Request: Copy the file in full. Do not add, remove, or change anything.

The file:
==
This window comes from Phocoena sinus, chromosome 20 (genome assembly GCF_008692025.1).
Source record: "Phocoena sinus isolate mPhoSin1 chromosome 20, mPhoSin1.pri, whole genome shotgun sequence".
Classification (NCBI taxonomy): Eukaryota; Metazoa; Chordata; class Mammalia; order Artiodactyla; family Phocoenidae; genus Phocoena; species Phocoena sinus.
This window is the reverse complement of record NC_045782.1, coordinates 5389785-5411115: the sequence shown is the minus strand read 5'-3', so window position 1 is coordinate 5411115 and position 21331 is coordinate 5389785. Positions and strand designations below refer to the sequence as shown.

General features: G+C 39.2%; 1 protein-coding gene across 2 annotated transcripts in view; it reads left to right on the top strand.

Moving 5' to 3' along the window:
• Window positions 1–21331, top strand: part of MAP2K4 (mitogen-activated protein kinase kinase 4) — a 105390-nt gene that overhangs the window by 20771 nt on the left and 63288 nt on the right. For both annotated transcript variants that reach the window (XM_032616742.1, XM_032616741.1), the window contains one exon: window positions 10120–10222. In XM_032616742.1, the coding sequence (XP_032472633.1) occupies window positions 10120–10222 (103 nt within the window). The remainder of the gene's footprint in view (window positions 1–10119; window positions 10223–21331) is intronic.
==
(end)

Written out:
This window comes from Phocoena sinus, chromosome 20 (genome assembly GCF_008692025.1).
Source record: "Phocoena sinus isolate mPhoSin1 chromosome 20, mPhoSin1.pri, whole genome shotgun sequence".
Classification (NCBI taxonomy): Eukaryota; Metazoa; Chordata; class Mammalia; order Artiodactyla; family Phocoenidae; genus Phocoena; species Phocoena sinus.
This window is the reverse complement of record NC_045782.1, coordinates 5389785-5411115: the sequence shown is the minus strand read 5'-3', so window position 1 is coordinate 5411115 and position 21331 is coordinate 5389785. Positions and strand designations below refer to the sequence as shown.

General features: G+C 39.2%; 1 protein-coding gene across 2 annotated transcripts in view; it reads left to right on the top strand.

Moving 5' to 3' along the window:
• Window positions 1–21331, top strand: part of MAP2K4 (mitogen-activated protein kinase kinase 4) — a 105390-nt gene that overhangs the window by 20771 nt on the left and 63288 nt on the right. For both annotated transcript variants that reach the window (XM_032616742.1, XM_032616741.1), the window contains one exon: window positions 10120–10222. In XM_032616742.1, the coding sequence (XP_032472633.1) occupies window positions 10120–10222 (103 nt within the window). The remainder of the gene's footprint in view (window positions 1–10119; window positions 10223–21331) is intronic.